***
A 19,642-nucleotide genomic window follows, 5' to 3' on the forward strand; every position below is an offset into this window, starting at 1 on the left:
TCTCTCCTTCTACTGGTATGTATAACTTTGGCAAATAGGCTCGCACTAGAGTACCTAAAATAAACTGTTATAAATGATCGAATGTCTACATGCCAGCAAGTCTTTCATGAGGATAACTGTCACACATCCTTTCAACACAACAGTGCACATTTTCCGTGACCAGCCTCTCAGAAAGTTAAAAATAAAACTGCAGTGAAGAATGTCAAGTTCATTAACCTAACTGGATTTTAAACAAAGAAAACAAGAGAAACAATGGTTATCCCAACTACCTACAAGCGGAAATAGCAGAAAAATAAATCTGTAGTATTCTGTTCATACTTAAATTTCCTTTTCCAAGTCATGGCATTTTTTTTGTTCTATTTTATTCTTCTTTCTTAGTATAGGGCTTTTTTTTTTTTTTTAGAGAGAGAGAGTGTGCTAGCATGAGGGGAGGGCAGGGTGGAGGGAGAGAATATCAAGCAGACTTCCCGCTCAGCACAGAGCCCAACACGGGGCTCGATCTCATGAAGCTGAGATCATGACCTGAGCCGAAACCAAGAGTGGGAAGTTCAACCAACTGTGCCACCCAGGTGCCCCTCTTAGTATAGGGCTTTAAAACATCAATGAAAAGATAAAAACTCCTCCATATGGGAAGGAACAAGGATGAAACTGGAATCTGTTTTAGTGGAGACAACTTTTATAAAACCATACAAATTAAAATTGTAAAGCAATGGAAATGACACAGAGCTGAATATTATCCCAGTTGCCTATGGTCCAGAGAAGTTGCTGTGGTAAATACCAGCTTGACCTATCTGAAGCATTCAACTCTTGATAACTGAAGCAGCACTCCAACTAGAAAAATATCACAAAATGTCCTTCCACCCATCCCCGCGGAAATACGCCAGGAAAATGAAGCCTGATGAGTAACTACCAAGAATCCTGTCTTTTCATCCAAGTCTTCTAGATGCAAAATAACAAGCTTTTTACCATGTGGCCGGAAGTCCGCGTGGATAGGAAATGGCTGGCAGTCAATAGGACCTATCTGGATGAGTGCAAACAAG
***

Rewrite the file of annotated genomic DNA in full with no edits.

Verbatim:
A 19,642-nucleotide genomic window follows, 5' to 3' on the forward strand; every position below is an offset into this window, starting at 1 on the left:
TCTCTCCTTCTACTGGTATGTATAACTTTGGCAAATAGGCTCGCACTAGAGTACCTAAAATAAACTGTTATAAATGATCGAATGTCTACATGCCAGCAAGTCTTTCATGAGGATAACTGTCACACATCCTTTCAACACAACAGTGCACATTTTCCGTGACCAGCCTCTCAGAAAGTTAAAAATAAAACTGCAGTGAAGAATGTCAAGTTCATTAACCTAACTGGATTTTAAACAAAGAAAACAAGAGAAACAATGGTTATCCCAACTACCTACAAGCGGAAATAGCAGAAAAATAAATCTGTAGTATTCTGTTCATACTTAAATTTCCTTTTCCAAGTCATGGCATTTTTTTTGTTCTATTTTATTCTTCTTTCTTAGTATAGGGCTTTTTTTTTTTTTTTAGAGAGAGAGAGTGTGCTAGCATGAGGGGAGGGCAGGGTGGAGGGAGAGAATATCAAGCAGACTTCCCGCTCAGCACAGAGCCCAACACGGGGCTCGATCTCATGAAGCTGAGATCATGACCTGAGCCGAAACCAAGAGTGGGAAGTTCAACCAACTGTGCCACCCAGGTGCCCCTCTTAGTATAGGGCTTTAAAACATCAATGAAAAGATAAAAACTCCTCCATATGGGAAGGAACAAGGATGAAACTGGAATCTGTTTTAGTGGAGACAACTTTTATAAAACCATACAAATTAAAATTGTAAAGCAATGGAAATGACACAGAGCTGAATATTATCCCAGTTGCCTATGGTCCAGAGAAGTTGCTGTGGTAAATACCAGCTTGACCTATCTGAAGCATTCAACTCTTGATAACTGAAGCAGCACTCCAACTAGAAAAATATCACAAAATGTCCTTCCACCCATCCCCGCGGAAATACGCCAGGAAAATGAAGCCTGATGAGTAACTACCAAGAATCCTGTCTTTTCATCCAAGTCTTCTAGATGCAAAATAACAAGCTTTTTACCATGTGGCCGGAAGTCCGCGTGGATAGGAAATGGCTGGCAGTCAATAGGACCTATCTGGATGAGTGCAAACAAG